Team's Europa League victory offers chance for sorely needed celebration of a city's spirit.

Carlo Ancelotti, the Bayern Munich manager, memorably once said that football is “the most important of the least important things”, but he was only partly right. While it is absolutely the case that a bunch of people chasing around a field is insignificant, a bunch of people chasing around a field is not really what football is about.

At a football match can you set aside the strictures that govern real life and freely scream, shout and cuddle strangers. Football tracks life with such unfailing omnipresence, garnishing the mundane with regular doses of drama and suspense; football is amazing, and even when it isn’t there’s always the possibility that it’s about to be.

Football bestows primal paroxysms of intense, transcendent ecstasy, shared both with people who mean everything and people who mean nothing. Football carves out time for people it's important to see and delivers people it becomes important to see. Football is a structure with folklore, mythology, language and symbols; being part of football is being part of something big, special, and eternal. Football is the best thing in the world when things go well, and still the best thing in the world when they don’t. There is nothing remotely like it. Nothing.

Football is about community and identity, friends and family; football is about expression and abandon, laughter and song; football is about love and pride. Football is about all the beauty in the world.

And the world is a beautiful place, even though it doesn’t always seem that way – now especially. But in the horror of terror we’ve seen amazing kindness, uplifting unity and awesome dignity which is the absolute point of everything.

In Stockholm last night, 50,000 or so people gathered for a football match, trying to find a way of celebrating all of these things. Around town before the game the atmosphere was not as boisterous as usual, but in the ground the old conviction gradually returned. The PA played Bob Marley’s Three Little Birds, an Ajax staple with lyrics not entirely appropriate: there is plenty about which to worry, and for some every little thing is never going to be alright.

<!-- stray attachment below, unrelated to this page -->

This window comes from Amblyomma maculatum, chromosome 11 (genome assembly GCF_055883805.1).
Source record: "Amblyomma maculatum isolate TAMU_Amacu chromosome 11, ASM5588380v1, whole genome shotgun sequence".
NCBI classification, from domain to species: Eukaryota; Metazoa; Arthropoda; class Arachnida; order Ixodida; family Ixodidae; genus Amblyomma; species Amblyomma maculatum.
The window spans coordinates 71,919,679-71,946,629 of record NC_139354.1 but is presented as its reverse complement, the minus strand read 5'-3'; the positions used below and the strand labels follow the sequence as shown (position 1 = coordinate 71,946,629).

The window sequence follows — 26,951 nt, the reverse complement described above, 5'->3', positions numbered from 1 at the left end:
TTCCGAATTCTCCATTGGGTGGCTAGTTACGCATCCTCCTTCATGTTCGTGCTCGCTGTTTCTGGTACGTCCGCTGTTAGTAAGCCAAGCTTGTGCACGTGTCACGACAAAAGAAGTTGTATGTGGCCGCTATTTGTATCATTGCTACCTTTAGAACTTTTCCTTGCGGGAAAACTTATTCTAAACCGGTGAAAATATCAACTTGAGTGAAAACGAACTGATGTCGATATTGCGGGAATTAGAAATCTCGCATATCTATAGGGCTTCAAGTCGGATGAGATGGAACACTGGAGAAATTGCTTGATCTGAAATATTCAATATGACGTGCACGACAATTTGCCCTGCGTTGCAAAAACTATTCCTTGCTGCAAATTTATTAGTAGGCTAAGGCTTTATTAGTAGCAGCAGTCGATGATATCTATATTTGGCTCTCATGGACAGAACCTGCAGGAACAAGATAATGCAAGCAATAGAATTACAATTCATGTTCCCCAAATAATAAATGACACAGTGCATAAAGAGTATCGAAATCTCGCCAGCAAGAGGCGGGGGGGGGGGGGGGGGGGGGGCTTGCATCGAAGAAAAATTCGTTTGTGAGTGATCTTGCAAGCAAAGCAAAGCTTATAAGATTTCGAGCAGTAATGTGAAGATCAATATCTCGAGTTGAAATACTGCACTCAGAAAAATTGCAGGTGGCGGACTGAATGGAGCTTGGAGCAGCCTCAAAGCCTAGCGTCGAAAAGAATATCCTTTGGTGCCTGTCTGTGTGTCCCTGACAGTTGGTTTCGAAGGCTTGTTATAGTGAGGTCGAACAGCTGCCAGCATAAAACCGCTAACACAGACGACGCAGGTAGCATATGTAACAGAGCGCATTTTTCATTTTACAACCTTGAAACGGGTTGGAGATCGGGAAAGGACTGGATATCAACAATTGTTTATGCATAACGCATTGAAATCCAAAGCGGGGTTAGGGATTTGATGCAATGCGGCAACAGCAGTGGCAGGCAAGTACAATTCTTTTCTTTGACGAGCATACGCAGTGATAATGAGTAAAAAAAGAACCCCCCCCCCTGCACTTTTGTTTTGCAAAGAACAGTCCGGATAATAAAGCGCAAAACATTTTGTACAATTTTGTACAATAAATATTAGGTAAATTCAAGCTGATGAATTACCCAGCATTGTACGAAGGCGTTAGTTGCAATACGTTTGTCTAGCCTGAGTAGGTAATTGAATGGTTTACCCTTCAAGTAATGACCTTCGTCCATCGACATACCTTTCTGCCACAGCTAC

But somehow the sentiment felt right and the Mancunian contingent joined in with gusto, following it up with “We’ll never die,” – a song of defiance born from the ashes of the Munich air disaster and generally aired at the end of games, often when defeat is imminent. Last night it was needed from the outset, though this time its final line – “we’ll keep the red flag flying high, coz Man United will never die" – was not about a football team but a city, a spirit, and a way of life. 

Over the course of the night, every burst of song and even the minute's silence chorused with that theme: “Manchester, Manchester, Manchester”; “Manchester la la la”; “Oh Manchester is wonderful”. Sparse and simple words, layered and complex meanings.

The match itself was a curious affair. Rarely has it mattered so little whether or not United won; rarely has it been so special that they did. Manchester United do not represent or appeal to everyone in Manchester but they epitomise a similar brilliance to Manchester, brilliance which they take to the world. Brilliance like youthfulness, toughness, swagger and zest; brilliance which has been to the fore these last three days, despite it all.

Last night they drew upon their most prosaic aspects, outfighting and outrunning a willing but callow opponent to win the only trophy to have eluded them. They did not make things better, but they did bring happiness and positivity at a time when happiness and positivity needed to be brought; football is not “the most important of the least important things,” it is the least important of the most important things.